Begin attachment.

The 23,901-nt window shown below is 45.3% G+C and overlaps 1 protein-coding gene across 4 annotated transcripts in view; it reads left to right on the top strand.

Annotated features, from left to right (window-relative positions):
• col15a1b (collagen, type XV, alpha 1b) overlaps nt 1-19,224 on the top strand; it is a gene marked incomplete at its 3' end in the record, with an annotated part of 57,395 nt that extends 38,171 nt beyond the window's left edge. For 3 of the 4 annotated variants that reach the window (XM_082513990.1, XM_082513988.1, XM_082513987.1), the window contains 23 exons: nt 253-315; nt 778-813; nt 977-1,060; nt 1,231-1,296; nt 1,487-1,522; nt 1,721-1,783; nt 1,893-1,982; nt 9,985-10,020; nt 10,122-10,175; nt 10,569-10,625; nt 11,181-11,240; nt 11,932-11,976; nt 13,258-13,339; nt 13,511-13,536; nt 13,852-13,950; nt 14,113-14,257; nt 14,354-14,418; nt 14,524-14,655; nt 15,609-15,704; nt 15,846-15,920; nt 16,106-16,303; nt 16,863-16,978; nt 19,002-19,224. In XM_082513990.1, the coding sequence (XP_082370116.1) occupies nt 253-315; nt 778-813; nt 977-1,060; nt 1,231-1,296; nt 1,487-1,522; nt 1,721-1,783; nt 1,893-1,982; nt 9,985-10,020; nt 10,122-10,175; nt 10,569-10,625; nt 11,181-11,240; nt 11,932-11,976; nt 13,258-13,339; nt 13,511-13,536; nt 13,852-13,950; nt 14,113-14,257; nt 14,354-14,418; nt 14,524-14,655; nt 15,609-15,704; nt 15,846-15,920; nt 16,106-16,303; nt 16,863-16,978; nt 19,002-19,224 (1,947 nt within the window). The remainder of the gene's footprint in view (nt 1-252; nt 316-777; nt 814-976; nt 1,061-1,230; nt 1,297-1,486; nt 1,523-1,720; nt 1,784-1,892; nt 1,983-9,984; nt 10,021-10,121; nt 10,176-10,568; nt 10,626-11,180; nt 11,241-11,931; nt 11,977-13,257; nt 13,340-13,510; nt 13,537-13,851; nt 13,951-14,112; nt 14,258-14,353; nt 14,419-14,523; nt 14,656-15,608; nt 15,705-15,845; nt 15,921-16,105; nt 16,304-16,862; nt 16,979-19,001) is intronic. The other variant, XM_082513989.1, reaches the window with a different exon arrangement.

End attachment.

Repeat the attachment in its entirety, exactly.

The 23,901-nt window shown below is 45.3% G+C and overlaps 1 protein-coding gene across 4 annotated transcripts in view; it reads left to right on the top strand.

Annotated features, from left to right (window-relative positions):
• col15a1b (collagen, type XV, alpha 1b) overlaps nt 1-19,224 on the top strand; it is a gene marked incomplete at its 3' end in the record, with an annotated part of 57,395 nt that extends 38,171 nt beyond the window's left edge. For 3 of the 4 annotated variants that reach the window (XM_082513990.1, XM_082513988.1, XM_082513987.1), the window contains 23 exons: nt 253-315; nt 778-813; nt 977-1,060; nt 1,231-1,296; nt 1,487-1,522; nt 1,721-1,783; nt 1,893-1,982; nt 9,985-10,020; nt 10,122-10,175; nt 10,569-10,625; nt 11,181-11,240; nt 11,932-11,976; nt 13,258-13,339; nt 13,511-13,536; nt 13,852-13,950; nt 14,113-14,257; nt 14,354-14,418; nt 14,524-14,655; nt 15,609-15,704; nt 15,846-15,920; nt 16,106-16,303; nt 16,863-16,978; nt 19,002-19,224. In XM_082513990.1, the coding sequence (XP_082370116.1) occupies nt 253-315; nt 778-813; nt 977-1,060; nt 1,231-1,296; nt 1,487-1,522; nt 1,721-1,783; nt 1,893-1,982; nt 9,985-10,020; nt 10,122-10,175; nt 10,569-10,625; nt 11,181-11,240; nt 11,932-11,976; nt 13,258-13,339; nt 13,511-13,536; nt 13,852-13,950; nt 14,113-14,257; nt 14,354-14,418; nt 14,524-14,655; nt 15,609-15,704; nt 15,846-15,920; nt 16,106-16,303; nt 16,863-16,978; nt 19,002-19,224 (1,947 nt within the window). The remainder of the gene's footprint in view (nt 1-252; nt 316-777; nt 814-976; nt 1,061-1,230; nt 1,297-1,486; nt 1,523-1,720; nt 1,784-1,892; nt 1,983-9,984; nt 10,021-10,121; nt 10,176-10,568; nt 10,626-11,180; nt 11,241-11,931; nt 11,977-13,257; nt 13,340-13,510; nt 13,537-13,851; nt 13,951-14,112; nt 14,258-14,353; nt 14,419-14,523; nt 14,656-15,608; nt 15,705-15,845; nt 15,921-16,105; nt 16,304-16,862; nt 16,979-19,001) is intronic. The other variant, XM_082513989.1, reaches the window with a different exon arrangement.